RUDE AWAKENING -- A REFLECTION ON RAM DASS' VIDEO TESTAMENT, "FIERCE GRACE"
Go East, Young Seekers
My girlfriend and I didn’t actually change our hitchhiking habits, just our choice of rides, but the fact was, life in other people’s cars was hazardous. We married young and traveled around the country. We got our own cars, but they were miserable experiences, always breaking down, costing too much, sending you back to the grinding system of cash generation with its boring, downer bosses, tedious material trips, and of course, restaurant jobs. Reading gets you out of your space, though, and I read anything I could find on yoga. Autobiography of A Yogi was everywhere, being pushed through the food coops and head shops where you found eastern spiritual literature in those days, and I was seized by the miracles of consciousness laid out in the book. Paramahansa Yogananda’s story was romantically beautiful. All of the problems of life were intended to be resolved through inner peace. Nothing seemed more likely to me. I had been on this subjective approach to reality for a long time.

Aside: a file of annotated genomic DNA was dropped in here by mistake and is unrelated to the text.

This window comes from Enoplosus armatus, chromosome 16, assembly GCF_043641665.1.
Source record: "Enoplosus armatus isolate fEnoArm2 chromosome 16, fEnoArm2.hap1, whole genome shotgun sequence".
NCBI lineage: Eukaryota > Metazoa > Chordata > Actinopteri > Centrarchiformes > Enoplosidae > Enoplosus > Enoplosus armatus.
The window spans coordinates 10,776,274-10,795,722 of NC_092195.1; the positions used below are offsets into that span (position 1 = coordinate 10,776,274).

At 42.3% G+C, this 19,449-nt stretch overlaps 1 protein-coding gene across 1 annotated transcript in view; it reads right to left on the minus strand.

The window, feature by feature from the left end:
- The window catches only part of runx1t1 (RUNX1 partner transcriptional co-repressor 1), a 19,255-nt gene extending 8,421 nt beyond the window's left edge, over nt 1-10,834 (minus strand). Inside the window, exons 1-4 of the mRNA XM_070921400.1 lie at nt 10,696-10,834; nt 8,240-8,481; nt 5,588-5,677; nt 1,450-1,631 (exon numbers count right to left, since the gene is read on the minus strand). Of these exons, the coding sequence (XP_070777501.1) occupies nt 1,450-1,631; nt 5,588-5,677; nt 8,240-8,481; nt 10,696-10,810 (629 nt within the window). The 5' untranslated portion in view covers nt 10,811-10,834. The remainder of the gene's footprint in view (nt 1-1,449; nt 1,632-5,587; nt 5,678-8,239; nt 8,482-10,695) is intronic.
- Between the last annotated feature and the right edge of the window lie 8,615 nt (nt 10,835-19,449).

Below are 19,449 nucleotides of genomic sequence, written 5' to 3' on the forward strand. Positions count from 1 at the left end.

So had Richard Alpert, the Harvard professor who would become Ram Dass. Until adulthood he enjoyed being a rich man’s son, intelligent and handsome, a doctor, a professor with money and friends. He was a tenured professor at Harvard before age forty, and the world, as he put it himself, “was his oyster.” Indeed it was. Psychedelic experiences, however, upped the ante. No longer good enough to be rich, good looking, admired and respected. Now he needed to discover the who-less who of himself, that he had become so acquainted with while flossing his brain cells with Doctor Hoffman’s mold extract. For that, only a trip to India, toting along a little medicine kit stuffed with White Lightning, 305 micrograms per little white pill, would suffice. And yes, at the top of a high mountain. Yes, at an old temple! Yes, a funny old man! Who can take all the White Lightning in the bottle, enough to make your face melt off and run down into your bellybutton, and just tease you about it. Yes, it’s God – the acid-free acid-head! LSD was the fulcrum of Richard Alpert’s psyche, the philosopher’s stone of consciousness, and like a redneck who will respect anyone who can hold his liquor, Alpert had to bow down to someone for whom acid was nothing. Not much of a well-reasoned philosophy there, but it has a certain je ne se quois.